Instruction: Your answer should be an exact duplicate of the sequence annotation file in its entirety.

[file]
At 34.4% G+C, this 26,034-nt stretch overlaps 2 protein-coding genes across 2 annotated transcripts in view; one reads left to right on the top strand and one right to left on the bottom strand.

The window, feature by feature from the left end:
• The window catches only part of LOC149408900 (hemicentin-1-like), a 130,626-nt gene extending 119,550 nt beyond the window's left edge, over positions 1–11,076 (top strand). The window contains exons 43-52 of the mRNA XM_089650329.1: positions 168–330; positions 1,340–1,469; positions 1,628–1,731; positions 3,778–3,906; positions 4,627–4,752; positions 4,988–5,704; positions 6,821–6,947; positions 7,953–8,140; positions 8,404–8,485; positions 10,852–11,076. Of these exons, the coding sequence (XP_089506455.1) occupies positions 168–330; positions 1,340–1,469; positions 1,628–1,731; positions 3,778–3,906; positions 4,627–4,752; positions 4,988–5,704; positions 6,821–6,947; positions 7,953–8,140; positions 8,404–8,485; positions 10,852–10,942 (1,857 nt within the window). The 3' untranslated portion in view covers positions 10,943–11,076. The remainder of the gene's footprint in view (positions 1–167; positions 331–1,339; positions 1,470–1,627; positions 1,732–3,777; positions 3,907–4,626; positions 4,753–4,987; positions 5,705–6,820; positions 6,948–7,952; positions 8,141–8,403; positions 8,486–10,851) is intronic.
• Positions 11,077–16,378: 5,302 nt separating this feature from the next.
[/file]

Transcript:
At 34.4% G+C, this 26,034-nt stretch overlaps 2 protein-coding genes across 2 annotated transcripts in view; one reads left to right on the top strand and one right to left on the bottom strand.

The window, feature by feature from the left end:
• The window catches only part of LOC149408900 (hemicentin-1-like), a 130,626-nt gene extending 119,550 nt beyond the window's left edge, over positions 1–11,076 (top strand). The window contains exons 43-52 of the mRNA XM_089650329.1: positions 168–330; positions 1,340–1,469; positions 1,628–1,731; positions 3,778–3,906; positions 4,627–4,752; positions 4,988–5,704; positions 6,821–6,947; positions 7,953–8,140; positions 8,404–8,485; positions 10,852–11,076. Of these exons, the coding sequence (XP_089506455.1) occupies positions 168–330; positions 1,340–1,469; positions 1,628–1,731; positions 3,778–3,906; positions 4,627–4,752; positions 4,988–5,704; positions 6,821–6,947; positions 7,953–8,140; positions 8,404–8,485; positions 10,852–10,942 (1,857 nt within the window). The 3' untranslated portion in view covers positions 10,943–11,076. The remainder of the gene's footprint in view (positions 1–167; positions 331–1,339; positions 1,470–1,627; positions 1,732–3,777; positions 3,907–4,626; positions 4,753–4,987; positions 5,705–6,820; positions 6,948–7,952; positions 8,141–8,403; positions 8,486–10,851) is intronic.
• Positions 11,077–16,378: 5,302 nt separating this feature from the next.